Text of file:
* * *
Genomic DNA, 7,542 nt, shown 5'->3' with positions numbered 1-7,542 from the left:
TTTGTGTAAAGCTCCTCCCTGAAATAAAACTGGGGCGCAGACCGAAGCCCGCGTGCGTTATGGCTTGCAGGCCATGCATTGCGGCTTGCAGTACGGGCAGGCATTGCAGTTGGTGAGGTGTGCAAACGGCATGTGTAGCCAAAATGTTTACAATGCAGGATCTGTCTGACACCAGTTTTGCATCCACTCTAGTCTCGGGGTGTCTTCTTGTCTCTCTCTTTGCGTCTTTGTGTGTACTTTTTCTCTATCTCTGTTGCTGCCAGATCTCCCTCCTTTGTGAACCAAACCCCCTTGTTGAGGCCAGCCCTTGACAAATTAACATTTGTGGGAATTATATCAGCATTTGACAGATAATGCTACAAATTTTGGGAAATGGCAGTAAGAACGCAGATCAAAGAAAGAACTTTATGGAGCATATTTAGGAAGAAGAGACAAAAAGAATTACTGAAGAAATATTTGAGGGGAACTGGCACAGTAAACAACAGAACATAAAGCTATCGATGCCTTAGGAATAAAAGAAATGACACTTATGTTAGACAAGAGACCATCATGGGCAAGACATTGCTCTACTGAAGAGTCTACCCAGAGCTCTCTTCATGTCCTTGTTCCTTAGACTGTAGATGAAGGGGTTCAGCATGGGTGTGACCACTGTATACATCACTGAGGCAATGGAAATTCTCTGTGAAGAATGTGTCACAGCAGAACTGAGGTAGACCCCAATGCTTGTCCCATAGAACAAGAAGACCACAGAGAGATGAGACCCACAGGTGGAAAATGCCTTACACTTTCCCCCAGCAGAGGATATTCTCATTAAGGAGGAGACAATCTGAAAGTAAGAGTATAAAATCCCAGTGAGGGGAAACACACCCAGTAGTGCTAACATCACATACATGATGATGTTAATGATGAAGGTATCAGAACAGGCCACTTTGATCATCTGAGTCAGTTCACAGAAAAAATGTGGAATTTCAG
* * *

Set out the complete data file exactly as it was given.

Genomic DNA, 7,542 nt, shown 5'->3' with positions numbered 1-7,542 from the left:
TTTGTGTAAAGCTCCTCCCTGAAATAAAACTGGGGCGCAGACCGAAGCCCGCGTGCGTTATGGCTTGCAGGCCATGCATTGCGGCTTGCAGTACGGGCAGGCATTGCAGTTGGTGAGGTGTGCAAACGGCATGTGTAGCCAAAATGTTTACAATGCAGGATCTGTCTGACACCAGTTTTGCATCCACTCTAGTCTCGGGGTGTCTTCTTGTCTCTCTCTTTGCGTCTTTGTGTGTACTTTTTCTCTATCTCTGTTGCTGCCAGATCTCCCTCCTTTGTGAACCAAACCCCCTTGTTGAGGCCAGCCCTTGACAAATTAACATTTGTGGGAATTATATCAGCATTTGACAGATAATGCTACAAATTTTGGGAAATGGCAGTAAGAACGCAGATCAAAGAAAGAACTTTATGGAGCATATTTAGGAAGAAGAGACAAAAAGAATTACTGAAGAAATATTTGAGGGGAACTGGCACAGTAAACAACAGAACATAAAGCTATCGATGCCTTAGGAATAAAAGAAATGACACTTATGTTAGACAAGAGACCATCATGGGCAAGACATTGCTCTACTGAAGAGTCTACCCAGAGCTCTCTTCATGTCCTTGTTCCTTAGACTGTAGATGAAGGGGTTCAGCATGGGTGTGACCACTGTATACATCACTGAGGCAATGGAAATTCTCTGTGAAGAATGTGTCACAGCAGAACTGAGGTAGACCCCAATGCTTGTCCCATAGAACAAGAAGACCACAGAGAGATGAGACCCACAGGTGGAAAATGCCTTACACTTTCCCCCAGCAGAGGATATTCTCATTAAGGAGGAGACAATCTGAAAGTAAGAGTATAAAATCCCAGTGAGGGGAAACACACCCAGTAGTGCTAACATCACATACATGATGATGTTAATGATGAAGGTATCAGAACAGGCCACTTTGATCATCTGAGTCAGTTCACAGAAAAAATGTGGAATTTCAG